Two men rescued from a sailboat in the Gulf of Alaska Wednesday may owe their lives to a mariner off Hawaii, who heard an initial distress call when Alaska-based U.S. Coast Guard members couldn't.
Coast Guard Petty Officer 3rd Class Meredith Manning said in a statement Wednesday that the 35-foot Rafiki was sinking Tuesday night in 6-foot seas about 230 miles south of Cold Bay.
Manning said the Rafiki had previously put into Dutch Harbor after reporting problems with its sails to the Coast Guard. The vessel was en route from Dutch Harbor to Victoria, British Columbia, when the men saw water pouring into the hull near the engine.
"They were trying to contact the Coast Guard in Alaska, but it was coming through staticky," Manning said. "They also didn't have any kind of survival suits — they had life jackets."
Petty Officer 3rd Class Amanda Levasseur, with the Coast Guard in Hawaii, said the first report of the Rafiki's distress call came in just after 7 p.m. Alaska time Tuesday.
"We had a local guy here who was underway in his vessel — he was using an HF frequency, (which) can travel farther than the VHF frequency," Levasseur said. "They charted it out and they realized it was closer to Alaska."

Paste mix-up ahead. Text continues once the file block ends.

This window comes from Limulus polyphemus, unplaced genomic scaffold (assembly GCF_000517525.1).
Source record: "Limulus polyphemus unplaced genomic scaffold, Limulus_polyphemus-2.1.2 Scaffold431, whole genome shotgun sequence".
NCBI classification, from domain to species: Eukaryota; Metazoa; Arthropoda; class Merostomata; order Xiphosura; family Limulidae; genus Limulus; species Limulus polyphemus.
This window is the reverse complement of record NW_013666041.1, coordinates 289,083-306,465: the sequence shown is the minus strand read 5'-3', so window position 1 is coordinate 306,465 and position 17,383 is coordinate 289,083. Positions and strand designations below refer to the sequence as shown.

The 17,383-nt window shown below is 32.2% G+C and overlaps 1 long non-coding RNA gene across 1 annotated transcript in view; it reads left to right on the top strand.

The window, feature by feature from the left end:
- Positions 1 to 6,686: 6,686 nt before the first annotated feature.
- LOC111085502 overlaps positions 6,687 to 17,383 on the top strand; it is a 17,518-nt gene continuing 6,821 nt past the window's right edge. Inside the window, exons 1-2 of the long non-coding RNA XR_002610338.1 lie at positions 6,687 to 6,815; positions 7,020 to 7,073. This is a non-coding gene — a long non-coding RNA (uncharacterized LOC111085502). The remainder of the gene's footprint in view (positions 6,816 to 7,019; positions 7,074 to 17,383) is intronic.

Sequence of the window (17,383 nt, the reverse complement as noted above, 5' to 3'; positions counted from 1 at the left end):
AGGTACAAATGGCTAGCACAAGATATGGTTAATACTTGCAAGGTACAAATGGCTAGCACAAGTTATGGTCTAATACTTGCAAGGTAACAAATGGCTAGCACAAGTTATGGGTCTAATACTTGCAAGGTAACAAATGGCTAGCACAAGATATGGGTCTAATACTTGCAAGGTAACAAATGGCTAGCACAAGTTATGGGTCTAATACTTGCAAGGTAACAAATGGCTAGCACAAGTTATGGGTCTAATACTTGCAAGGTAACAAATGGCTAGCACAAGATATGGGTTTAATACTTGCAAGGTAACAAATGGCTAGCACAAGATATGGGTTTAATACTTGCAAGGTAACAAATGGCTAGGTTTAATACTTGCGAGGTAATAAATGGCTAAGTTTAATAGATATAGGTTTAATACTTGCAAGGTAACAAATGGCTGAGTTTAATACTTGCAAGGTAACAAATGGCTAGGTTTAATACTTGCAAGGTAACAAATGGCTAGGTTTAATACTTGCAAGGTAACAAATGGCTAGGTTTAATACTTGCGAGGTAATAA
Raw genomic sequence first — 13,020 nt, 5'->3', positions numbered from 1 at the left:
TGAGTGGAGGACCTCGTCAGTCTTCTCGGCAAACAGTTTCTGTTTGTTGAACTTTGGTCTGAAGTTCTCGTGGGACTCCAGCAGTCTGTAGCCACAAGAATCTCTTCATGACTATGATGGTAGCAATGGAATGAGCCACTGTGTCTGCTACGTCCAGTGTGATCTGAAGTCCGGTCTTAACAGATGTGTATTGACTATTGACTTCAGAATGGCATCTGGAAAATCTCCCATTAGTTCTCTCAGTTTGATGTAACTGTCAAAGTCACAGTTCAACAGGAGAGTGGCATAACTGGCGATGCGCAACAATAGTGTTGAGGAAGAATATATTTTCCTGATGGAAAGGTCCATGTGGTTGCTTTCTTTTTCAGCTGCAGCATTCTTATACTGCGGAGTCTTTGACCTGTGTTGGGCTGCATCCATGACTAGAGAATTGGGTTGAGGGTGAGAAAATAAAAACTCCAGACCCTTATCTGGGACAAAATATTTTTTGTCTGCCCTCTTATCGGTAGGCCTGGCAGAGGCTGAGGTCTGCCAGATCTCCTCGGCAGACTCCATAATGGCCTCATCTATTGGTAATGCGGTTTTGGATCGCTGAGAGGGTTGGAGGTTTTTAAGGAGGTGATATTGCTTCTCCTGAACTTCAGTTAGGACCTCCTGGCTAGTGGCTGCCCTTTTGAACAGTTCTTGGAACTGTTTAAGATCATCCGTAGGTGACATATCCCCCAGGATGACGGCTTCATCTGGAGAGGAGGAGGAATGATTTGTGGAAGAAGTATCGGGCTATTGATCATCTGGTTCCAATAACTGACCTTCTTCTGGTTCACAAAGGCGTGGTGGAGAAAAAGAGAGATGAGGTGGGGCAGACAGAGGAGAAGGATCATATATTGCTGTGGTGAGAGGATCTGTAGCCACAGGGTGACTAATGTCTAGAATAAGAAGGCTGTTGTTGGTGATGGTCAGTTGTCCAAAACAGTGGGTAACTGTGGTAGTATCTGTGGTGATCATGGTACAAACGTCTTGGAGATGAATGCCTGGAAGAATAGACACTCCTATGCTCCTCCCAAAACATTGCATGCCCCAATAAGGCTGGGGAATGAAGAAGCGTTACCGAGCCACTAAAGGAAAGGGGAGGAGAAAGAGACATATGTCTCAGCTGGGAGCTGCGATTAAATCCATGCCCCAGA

Levasseur said Hawaii watchstanders immediately notified their Alaska counterparts of the call, and direct contact was later made with the Rafiki. An HC-130 search plane and an MH-60 Jayhawk helicopter were launched from Coast Guard Air Station Kodiak at about 8:30 p.m.
"Watchstanders also directed the men on the Rafiki to activate their emergency position indicating radio beacon and to keep it with them and remain with the vessel as long as possible," Manning wrote.
The faster HC-130 arrived at the scene at about 10:30 p.m. Tuesday, dropping survival suits to the Rafiki. The men weren't hoisted off the vessel until the Jayhawk arrived at about 1:30 a.m. Wednesday, flying them to Sand Point by 3:30 a.m. The HC-130 then flew the men from Sand Point to Kodiak.
"They were seen by (emergency medical services) and the owner-operator of the vessel had a possible head injury," Manning said.
Manning said the rescued men weren't carrying a satellite phone, an essential backup tool for contacting rescue officials.
"Sometimes in Alaska, it's so remote it's hard to get radio signals," Manning said.